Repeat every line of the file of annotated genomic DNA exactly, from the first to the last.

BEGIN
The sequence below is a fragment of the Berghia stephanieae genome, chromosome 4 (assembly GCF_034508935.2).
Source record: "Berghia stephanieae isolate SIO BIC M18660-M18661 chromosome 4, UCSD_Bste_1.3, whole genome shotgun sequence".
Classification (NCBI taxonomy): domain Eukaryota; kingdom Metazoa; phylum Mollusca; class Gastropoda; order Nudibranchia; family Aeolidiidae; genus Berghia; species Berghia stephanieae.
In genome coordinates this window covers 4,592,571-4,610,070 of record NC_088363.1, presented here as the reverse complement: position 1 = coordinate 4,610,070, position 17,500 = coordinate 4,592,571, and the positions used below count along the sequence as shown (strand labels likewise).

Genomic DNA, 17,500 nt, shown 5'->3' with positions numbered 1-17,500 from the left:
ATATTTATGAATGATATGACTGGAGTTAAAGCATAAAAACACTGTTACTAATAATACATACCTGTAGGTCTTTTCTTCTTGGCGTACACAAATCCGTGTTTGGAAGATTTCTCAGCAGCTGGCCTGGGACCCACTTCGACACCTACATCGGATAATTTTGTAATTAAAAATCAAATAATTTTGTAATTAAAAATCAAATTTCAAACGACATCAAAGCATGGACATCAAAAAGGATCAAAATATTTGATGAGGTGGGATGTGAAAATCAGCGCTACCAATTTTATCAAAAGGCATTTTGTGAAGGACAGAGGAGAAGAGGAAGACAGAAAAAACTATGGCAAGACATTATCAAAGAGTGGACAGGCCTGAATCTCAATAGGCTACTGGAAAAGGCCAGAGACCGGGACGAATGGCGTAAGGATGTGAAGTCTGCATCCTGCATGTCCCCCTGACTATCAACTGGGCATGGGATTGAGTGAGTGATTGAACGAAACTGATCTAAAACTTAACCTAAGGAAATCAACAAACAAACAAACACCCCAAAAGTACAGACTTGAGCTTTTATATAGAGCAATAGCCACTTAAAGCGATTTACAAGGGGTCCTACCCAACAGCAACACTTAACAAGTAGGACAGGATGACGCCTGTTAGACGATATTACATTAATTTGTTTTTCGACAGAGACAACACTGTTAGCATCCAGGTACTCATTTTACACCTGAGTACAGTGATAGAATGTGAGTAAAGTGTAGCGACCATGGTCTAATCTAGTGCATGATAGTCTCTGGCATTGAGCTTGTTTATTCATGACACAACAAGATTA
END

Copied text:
The sequence below is a fragment of the Berghia stephanieae genome, chromosome 4 (assembly GCF_034508935.2).
Source record: "Berghia stephanieae isolate SIO BIC M18660-M18661 chromosome 4, UCSD_Bste_1.3, whole genome shotgun sequence".
Classification (NCBI taxonomy): domain Eukaryota; kingdom Metazoa; phylum Mollusca; class Gastropoda; order Nudibranchia; family Aeolidiidae; genus Berghia; species Berghia stephanieae.
In genome coordinates this window covers 4,592,571-4,610,070 of record NC_088363.1, presented here as the reverse complement: position 1 = coordinate 4,610,070, position 17,500 = coordinate 4,592,571, and the positions used below count along the sequence as shown (strand labels likewise).

Genomic DNA, 17,500 nt, shown 5'->3' with positions numbered 1-17,500 from the left:
ATATTTATGAATGATATGACTGGAGTTAAAGCATAAAAACACTGTTACTAATAATACATACCTGTAGGTCTTTTCTTCTTGGCGTACACAAATCCGTGTTTGGAAGATTTCTCAGCAGCTGGCCTGGGACCCACTTCGACACCTACATCGGATAATTTTGTAATTAAAAATCAAATAATTTTGTAATTAAAAATCAAATTTCAAACGACATCAAAGCATGGACATCAAAAAGGATCAAAATATTTGATGAGGTGGGATGTGAAAATCAGCGCTACCAATTTTATCAAAAGGCATTTTGTGAAGGACAGAGGAGAAGAGGAAGACAGAAAAAACTATGGCAAGACATTATCAAAGAGTGGACAGGCCTGAATCTCAATAGGCTACTGGAAAAGGCCAGAGACCGGGACGAATGGCGTAAGGATGTGAAGTCTGCATCCTGCATGTCCCCCTGACTATCAACTGGGCATGGGATTGAGTGAGTGATTGAACGAAACTGATCTAAAACTTAACCTAAGGAAATCAACAAACAAACAAACACCCCAAAAGTACAGACTTGAGCTTTTATATAGAGCAATAGCCACTTAAAGCGATTTACAAGGGGTCCTACCCAACAGCAACACTTAACAAGTAGGACAGGATGACGCCTGTTAGACGATATTACATTAATTTGTTTTTCGACAGAGACAACACTGTTAGCATCCAGGTACTCATTTTACACCTGAGTACAGTGATAGAATGTGAGTAAAGTGTAGCGACCATGGTCTAATCTAGTGCATGATAGTCTCTGGCATTGAGCTTGTTTATTCATGACACAACAAGATTA